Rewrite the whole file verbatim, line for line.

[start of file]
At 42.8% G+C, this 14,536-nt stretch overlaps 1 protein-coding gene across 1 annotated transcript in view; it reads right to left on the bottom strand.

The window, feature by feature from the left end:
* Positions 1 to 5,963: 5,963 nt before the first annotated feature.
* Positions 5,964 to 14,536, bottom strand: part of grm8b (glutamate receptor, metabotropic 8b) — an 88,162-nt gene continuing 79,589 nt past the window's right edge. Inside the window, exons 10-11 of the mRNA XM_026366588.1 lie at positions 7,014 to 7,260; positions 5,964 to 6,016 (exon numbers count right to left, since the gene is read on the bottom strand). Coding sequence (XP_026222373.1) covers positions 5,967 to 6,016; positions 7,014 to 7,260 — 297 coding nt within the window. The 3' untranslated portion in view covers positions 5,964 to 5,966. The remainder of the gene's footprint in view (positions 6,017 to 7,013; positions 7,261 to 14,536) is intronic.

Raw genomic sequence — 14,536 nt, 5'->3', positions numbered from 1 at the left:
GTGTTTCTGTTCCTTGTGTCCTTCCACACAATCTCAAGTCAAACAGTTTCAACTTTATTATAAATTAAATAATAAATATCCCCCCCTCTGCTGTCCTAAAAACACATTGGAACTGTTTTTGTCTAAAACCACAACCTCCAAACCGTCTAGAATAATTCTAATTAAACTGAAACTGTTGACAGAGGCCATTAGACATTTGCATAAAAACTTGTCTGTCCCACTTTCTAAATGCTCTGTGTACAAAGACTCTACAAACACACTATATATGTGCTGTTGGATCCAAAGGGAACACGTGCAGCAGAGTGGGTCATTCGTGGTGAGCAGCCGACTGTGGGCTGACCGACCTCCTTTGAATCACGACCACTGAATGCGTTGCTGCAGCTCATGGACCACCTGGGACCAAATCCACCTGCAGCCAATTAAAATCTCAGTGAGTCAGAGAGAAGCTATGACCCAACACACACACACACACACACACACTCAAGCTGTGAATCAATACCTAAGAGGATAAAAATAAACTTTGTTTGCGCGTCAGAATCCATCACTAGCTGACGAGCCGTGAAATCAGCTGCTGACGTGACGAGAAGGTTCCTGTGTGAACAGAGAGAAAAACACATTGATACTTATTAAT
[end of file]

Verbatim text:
At 42.8% G+C, this 14,536-nt stretch overlaps 1 protein-coding gene across 1 annotated transcript in view; it reads right to left on the bottom strand.

The window, feature by feature from the left end:
* Positions 1 to 5,963: 5,963 nt before the first annotated feature.
* Positions 5,964 to 14,536, bottom strand: part of grm8b (glutamate receptor, metabotropic 8b) — an 88,162-nt gene continuing 79,589 nt past the window's right edge. Inside the window, exons 10-11 of the mRNA XM_026366588.1 lie at positions 7,014 to 7,260; positions 5,964 to 6,016 (exon numbers count right to left, since the gene is read on the bottom strand). Coding sequence (XP_026222373.1) covers positions 5,967 to 6,016; positions 7,014 to 7,260 — 297 coding nt within the window. The 3' untranslated portion in view covers positions 5,964 to 5,966. The remainder of the gene's footprint in view (positions 6,017 to 7,013; positions 7,261 to 14,536) is intronic.

Raw genomic sequence — 14,536 nt, 5'->3', positions numbered from 1 at the left:
GTGTTTCTGTTCCTTGTGTCCTTCCACACAATCTCAAGTCAAACAGTTTCAACTTTATTATAAATTAAATAATAAATATCCCCCCCTCTGCTGTCCTAAAAACACATTGGAACTGTTTTTGTCTAAAACCACAACCTCCAAACCGTCTAGAATAATTCTAATTAAACTGAAACTGTTGACAGAGGCCATTAGACATTTGCATAAAAACTTGTCTGTCCCACTTTCTAAATGCTCTGTGTACAAAGACTCTACAAACACACTATATATGTGCTGTTGGATCCAAAGGGAACACGTGCAGCAGAGTGGGTCATTCGTGGTGAGCAGCCGACTGTGGGCTGACCGACCTCCTTTGAATCACGACCACTGAATGCGTTGCTGCAGCTCATGGACCACCTGGGACCAAATCCACCTGCAGCCAATTAAAATCTCAGTGAGTCAGAGAGAAGCTATGACCCAACACACACACACACACACACACACTCAAGCTGTGAATCAATACCTAAGAGGATAAAAATAAACTTTGTTTGCGCGTCAGAATCCATCACTAGCTGACGAGCCGTGAAATCAGCTGCTGACGTGACGAGAAGGTTCCTGTGTGAACAGAGAGAAAAACACATTGATACTTATTAAT